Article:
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Research & Initiatives

The State Government is supporting a variety of research projects and initiatives to gain a better understanding of shark biology and ecology by implementing (and investigating) various public safety initiatives and making changes to government policy. The aim is to provide everyone with useful information to make informed decisions about their water use.

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Shark detection and deterrent technologies

Shark detection and deterrent technologies

29 September 2016

The Western Australian Government committed $1.9 million to support the Applied Research Program – Shark Hazard Mitigation which has sponsored eight research projects since December 2012. 

Five of the projects have been completed with three projects still underway. All projects are aimed at investigating the development of non-lethal shark detection and deterrent technologies to further protect Western Australian beachgoers.

Preliminary results of three of the projects were released in June 2015. Research teams led by Professor Shaun Collin, Director of UWA’s Ocean Institute and former WA Premier’s Research Fellow have completed significant laboratory and field trials on existing electrical shark deterrents and potential novel shark deterrents such as loud underwater sounds, bright flashing lights and bubbles.

The deterrents have been tested in the laboratory and in the ocean in Western Australia and South Africa on a wide range of shark species, including white sharks. 

The preliminary analysis of the field trial data indicated that:

  • Electrical deterrents do not attract sharks.
  • Bright flashing (strobe) lights can be effective as shark deterrents and do deter a range of shark species from biting. However, the effectiveness of strobe lights appears to be restricted to strongly nocturnal and/or benthic shark species.
  • Loud underwater sounds (both artificial sounds and natural orca calls) were not effective at deterring small sharks in the laboratory and were only a limited deterrent in the wild.
  • Some bubble curtain arrays were effective in deterring sharks, but only for a very short time, after which the sharks become accustomed to the bubbles and did not hesitate to cross the bubble barrier. However, altering the presentation of the bubbles resulted in improved effectiveness in deterring sharks. Further investigation is needed.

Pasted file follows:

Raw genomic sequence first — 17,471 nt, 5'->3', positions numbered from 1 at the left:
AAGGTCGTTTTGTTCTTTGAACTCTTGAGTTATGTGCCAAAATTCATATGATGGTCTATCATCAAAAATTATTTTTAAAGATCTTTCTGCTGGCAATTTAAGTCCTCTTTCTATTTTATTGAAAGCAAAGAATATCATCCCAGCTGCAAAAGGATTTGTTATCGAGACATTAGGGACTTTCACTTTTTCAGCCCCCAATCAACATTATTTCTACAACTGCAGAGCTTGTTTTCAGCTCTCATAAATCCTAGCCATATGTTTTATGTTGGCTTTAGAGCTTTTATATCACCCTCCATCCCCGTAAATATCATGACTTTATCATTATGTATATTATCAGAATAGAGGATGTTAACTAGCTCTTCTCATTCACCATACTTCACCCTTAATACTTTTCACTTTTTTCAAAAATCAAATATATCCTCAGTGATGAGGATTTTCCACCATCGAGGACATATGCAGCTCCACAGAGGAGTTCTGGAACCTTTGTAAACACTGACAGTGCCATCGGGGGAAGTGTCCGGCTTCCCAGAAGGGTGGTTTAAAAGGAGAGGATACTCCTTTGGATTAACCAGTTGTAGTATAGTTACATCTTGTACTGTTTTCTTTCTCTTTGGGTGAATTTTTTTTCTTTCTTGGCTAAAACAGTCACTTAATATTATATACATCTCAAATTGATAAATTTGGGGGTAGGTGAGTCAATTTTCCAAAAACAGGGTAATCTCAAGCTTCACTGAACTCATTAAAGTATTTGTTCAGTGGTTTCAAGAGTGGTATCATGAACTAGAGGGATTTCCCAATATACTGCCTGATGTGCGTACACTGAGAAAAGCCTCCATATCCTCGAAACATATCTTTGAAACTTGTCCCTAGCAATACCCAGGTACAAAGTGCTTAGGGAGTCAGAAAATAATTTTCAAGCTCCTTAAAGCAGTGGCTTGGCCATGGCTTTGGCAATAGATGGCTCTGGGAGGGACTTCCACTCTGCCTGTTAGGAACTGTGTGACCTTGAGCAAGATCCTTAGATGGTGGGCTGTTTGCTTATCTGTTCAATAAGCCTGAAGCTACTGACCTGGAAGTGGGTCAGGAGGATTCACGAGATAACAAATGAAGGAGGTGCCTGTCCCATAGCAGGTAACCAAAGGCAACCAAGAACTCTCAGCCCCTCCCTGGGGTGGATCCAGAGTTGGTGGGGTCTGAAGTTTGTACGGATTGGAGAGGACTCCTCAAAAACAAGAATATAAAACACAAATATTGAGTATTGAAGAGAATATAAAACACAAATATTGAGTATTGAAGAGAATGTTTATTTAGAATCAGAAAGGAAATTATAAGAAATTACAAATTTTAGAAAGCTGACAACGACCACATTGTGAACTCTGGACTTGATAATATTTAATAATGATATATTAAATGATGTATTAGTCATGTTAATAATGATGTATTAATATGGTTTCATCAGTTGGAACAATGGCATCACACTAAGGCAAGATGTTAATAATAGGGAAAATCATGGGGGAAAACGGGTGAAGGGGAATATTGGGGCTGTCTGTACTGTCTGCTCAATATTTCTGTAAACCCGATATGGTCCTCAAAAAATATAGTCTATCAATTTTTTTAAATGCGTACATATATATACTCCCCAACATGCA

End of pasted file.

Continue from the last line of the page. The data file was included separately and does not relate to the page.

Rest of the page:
• The Shark Shield Freedom 7™ had a significant effect in deterring a range of shark species, including tiger sharks and white sharks, though further testing is required to be statistically confident in the species-specific effects.
  • The electric anklet device did not have a significant effect in deterring any shark species tested, including tiger sharks and white sharks.

Laboratory research has led to the publication of 14 scientific papers mostly on the visual and electro-receptive abilities of shark species. This information is vital when designing deterrent systems targeted to interfere with those shark senses involved in attack.

It was important for UWA’s results to be scientifically validated through the peer review process before members of the public could make decisions based on the research. In July 2016, the University of Western Australia published their findings of the Shark Shield Freedom 7TM. The report can be viewed at the Public Library of Science (PLOS)

Professor Mohammed Bennamoun’s team from the School of Computer Science and Software Engineering at UWA has developed advanced computer algorithms that allow for the automatic detection, identification and tracking of sharks from aerial videos. 

The system is powerful enough to distinguish sharks from other marine objects such as swimmers, boats and dolphins. The system also allows shark detection and tracking under challenging imaging conditions such as low light, strong sun reflections, poor contrast and fog. 

The success of the research has enabled the team to attract Commonwealth funding from the Australian Research Council with a five-year grant to continue research into automatic shark detection and tackle the more general problem of visual recognition of marine species.

Three ongoing projects seek to develop systems to disguise beachgoers from sharks, evaulate the effectiveness of imgaing sonar for the detetcion of sharks and develop novel acoustic shark detection systems. 

View the full list of research projects

 

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